5 Steps to Backing Away From Bankruptcy

NEW YORK (TheStreet) -- The economy might be inching toward firmer ground, but there are still plenty of Americans facing personal bankruptcy.

According to the U.S. Courts system, there were 1.07 million bankruptcies filed last year, down from 1.22 million the year before.

Debt collection litigation was the primary reason for bankruptcy given by 78% of respondents in a Center For Consumer Recovery study, with another 72% citing excessive credit card spending.

"The economy is improving, but many people are continuing to suffer the ripple effects of a terrible recession," says Mike Sullivan, chief education and operations officer for Take Charge America, a Phoenix, Ariz., nonprofit credit counseling organization. "For some, bankruptcy is the only option, but the process of declaring bankruptcy is very complicated."

In addition to the paperwork, filers must have a budget briefing session with an approved, nonprofit budget and credit counseling agency and complete an approved personal financial management instructional course, notes Take Charge America.

If you believe you're slipping closer to bankruptcy, take steps to keep you solvent or at least buy time:

Check your credit. Visit annualcreditreport.com to get a free, once-a-year look at your credit report. Look for all debts, even if the debt collectors have stopped calling.

Talk to your creditors. Get ahead of debt problems by going directly to a creditor you're having problems paying back. Explain why you're behind on your payments and see if they can accept lower payments until you can catch up. Some payments are better than no payments, and even the minimum might keep you out of financial hot water.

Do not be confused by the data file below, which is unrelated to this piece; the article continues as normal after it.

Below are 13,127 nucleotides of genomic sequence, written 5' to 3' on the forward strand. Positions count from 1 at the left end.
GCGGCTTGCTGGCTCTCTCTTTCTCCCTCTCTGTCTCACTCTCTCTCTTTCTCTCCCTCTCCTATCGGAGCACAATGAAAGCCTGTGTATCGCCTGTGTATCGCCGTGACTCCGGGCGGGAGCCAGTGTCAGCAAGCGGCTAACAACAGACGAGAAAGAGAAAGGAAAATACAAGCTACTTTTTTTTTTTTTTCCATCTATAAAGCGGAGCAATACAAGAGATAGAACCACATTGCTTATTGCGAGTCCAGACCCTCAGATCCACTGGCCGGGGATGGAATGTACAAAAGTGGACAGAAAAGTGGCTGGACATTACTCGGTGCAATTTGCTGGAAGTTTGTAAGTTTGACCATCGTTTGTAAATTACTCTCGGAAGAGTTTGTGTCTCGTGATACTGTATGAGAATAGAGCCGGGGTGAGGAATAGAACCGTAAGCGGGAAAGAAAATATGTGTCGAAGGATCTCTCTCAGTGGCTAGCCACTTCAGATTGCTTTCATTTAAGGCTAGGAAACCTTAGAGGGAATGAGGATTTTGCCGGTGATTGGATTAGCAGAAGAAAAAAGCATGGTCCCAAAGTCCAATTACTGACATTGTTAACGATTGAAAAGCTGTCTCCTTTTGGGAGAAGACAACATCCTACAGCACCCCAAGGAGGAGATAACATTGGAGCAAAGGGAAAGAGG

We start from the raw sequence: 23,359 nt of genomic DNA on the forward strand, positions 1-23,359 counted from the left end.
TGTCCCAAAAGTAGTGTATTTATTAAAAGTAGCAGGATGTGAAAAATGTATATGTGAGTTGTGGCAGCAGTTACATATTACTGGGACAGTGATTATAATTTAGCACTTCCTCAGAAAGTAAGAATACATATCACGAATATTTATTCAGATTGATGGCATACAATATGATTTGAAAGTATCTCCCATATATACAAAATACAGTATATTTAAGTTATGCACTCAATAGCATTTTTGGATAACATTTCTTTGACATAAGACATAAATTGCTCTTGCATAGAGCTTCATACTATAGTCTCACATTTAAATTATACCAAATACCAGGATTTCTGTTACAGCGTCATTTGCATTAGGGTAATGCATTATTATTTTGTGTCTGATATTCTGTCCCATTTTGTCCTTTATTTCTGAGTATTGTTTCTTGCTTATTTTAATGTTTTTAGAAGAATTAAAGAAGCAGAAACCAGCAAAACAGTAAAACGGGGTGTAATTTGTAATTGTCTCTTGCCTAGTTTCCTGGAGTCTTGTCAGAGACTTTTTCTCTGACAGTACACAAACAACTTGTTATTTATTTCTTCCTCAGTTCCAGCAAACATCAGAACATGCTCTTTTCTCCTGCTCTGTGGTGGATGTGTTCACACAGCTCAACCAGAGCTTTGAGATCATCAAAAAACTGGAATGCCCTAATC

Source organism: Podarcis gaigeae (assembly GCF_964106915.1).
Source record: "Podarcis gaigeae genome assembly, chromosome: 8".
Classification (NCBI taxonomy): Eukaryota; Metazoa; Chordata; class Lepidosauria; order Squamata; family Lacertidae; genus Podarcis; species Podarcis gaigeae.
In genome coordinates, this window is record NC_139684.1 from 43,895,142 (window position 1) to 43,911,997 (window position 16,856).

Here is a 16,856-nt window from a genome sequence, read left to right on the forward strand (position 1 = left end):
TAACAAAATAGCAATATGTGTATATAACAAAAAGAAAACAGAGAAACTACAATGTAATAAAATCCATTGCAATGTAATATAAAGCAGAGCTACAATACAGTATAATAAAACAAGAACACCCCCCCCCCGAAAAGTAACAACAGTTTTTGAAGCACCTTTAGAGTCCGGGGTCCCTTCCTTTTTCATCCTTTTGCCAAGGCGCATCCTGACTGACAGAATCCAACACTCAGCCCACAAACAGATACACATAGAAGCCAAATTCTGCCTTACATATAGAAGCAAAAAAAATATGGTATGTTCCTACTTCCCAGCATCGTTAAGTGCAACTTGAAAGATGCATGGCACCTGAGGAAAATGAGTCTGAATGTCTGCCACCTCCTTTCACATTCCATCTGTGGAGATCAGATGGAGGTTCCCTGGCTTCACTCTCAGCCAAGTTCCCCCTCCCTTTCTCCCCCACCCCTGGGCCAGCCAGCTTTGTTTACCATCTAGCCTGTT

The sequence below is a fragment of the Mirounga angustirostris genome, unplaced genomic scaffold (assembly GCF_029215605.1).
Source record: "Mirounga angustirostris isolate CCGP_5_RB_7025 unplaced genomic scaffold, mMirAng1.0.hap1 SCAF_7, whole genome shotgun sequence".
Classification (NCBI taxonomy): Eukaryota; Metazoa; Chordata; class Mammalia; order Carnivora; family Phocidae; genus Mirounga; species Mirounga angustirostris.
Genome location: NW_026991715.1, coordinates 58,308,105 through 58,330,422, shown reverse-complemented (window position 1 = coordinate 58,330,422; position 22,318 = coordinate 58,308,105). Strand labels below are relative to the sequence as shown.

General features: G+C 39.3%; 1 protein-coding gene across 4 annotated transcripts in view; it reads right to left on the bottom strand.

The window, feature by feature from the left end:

Get professional help. Meeting with a credit counselor such as those at Take Charge America can be a big help. Professional debt counselors can negotiate for better terms on your behalf with a creditor. Plus, most nonprofits are either free of charge or extremely affordable.

Consolidate your debt. Combining multiple debts into one, lump-sum payment can save you on interest rate charges and make it easier to organize your debt reduction efforts.

Don't co-sign any loans. Your intentions may be good, but helping a friend or family member by co-signing on a loan can lead to big debt troubles. By co-signing, you're assuming the debt if the primary borrower can't make the payments.

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